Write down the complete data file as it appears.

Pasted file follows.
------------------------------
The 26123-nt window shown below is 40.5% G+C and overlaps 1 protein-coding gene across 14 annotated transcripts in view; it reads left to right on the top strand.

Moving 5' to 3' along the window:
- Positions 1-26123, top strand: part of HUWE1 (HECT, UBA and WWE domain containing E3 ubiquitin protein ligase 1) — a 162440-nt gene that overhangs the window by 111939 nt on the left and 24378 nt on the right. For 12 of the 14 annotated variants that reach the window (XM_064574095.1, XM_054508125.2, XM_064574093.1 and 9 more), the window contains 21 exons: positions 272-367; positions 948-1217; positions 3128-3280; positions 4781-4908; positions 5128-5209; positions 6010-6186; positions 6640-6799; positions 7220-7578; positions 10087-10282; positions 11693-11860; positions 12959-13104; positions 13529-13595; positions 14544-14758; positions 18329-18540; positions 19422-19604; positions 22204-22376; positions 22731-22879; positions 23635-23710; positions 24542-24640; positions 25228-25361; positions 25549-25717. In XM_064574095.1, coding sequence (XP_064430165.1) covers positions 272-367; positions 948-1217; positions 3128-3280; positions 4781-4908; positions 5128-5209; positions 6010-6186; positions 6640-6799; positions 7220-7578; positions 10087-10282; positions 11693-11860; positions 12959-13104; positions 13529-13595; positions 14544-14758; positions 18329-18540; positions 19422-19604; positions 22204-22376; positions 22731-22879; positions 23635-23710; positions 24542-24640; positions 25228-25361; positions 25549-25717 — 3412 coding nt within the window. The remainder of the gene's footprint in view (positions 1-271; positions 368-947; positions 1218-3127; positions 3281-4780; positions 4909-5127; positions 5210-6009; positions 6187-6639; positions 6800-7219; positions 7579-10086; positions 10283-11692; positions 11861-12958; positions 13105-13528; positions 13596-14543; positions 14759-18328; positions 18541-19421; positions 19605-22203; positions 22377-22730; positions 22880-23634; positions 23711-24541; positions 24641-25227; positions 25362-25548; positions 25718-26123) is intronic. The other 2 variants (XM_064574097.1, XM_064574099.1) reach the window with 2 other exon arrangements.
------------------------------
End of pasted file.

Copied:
The 26123-nt window shown below is 40.5% G+C and overlaps 1 protein-coding gene across 14 annotated transcripts in view; it reads left to right on the top strand.

Moving 5' to 3' along the window:
- Positions 1-26123, top strand: part of HUWE1 (HECT, UBA and WWE domain containing E3 ubiquitin protein ligase 1) — a 162440-nt gene that overhangs the window by 111939 nt on the left and 24378 nt on the right. For 12 of the 14 annotated variants that reach the window (XM_064574095.1, XM_054508125.2, XM_064574093.1 and 9 more), the window contains 21 exons: positions 272-367; positions 948-1217; positions 3128-3280; positions 4781-4908; positions 5128-5209; positions 6010-6186; positions 6640-6799; positions 7220-7578; positions 10087-10282; positions 11693-11860; positions 12959-13104; positions 13529-13595; positions 14544-14758; positions 18329-18540; positions 19422-19604; positions 22204-22376; positions 22731-22879; positions 23635-23710; positions 24542-24640; positions 25228-25361; positions 25549-25717. In XM_064574095.1, coding sequence (XP_064430165.1) covers positions 272-367; positions 948-1217; positions 3128-3280; positions 4781-4908; positions 5128-5209; positions 6010-6186; positions 6640-6799; positions 7220-7578; positions 10087-10282; positions 11693-11860; positions 12959-13104; positions 13529-13595; positions 14544-14758; positions 18329-18540; positions 19422-19604; positions 22204-22376; positions 22731-22879; positions 23635-23710; positions 24542-24640; positions 25228-25361; positions 25549-25717 — 3412 coding nt within the window. The remainder of the gene's footprint in view (positions 1-271; positions 368-947; positions 1218-3127; positions 3281-4780; positions 4909-5127; positions 5210-6009; positions 6187-6639; positions 6800-7219; positions 7579-10086; positions 10283-11692; positions 11861-12958; positions 13105-13528; positions 13596-14543; positions 14759-18328; positions 18541-19421; positions 19605-22203; positions 22377-22730; positions 22880-23634; positions 23711-24541; positions 24641-25227; positions 25362-25548; positions 25718-26123) is intronic. The other 2 variants (XM_064574097.1, XM_064574099.1) reach the window with 2 other exon arrangements.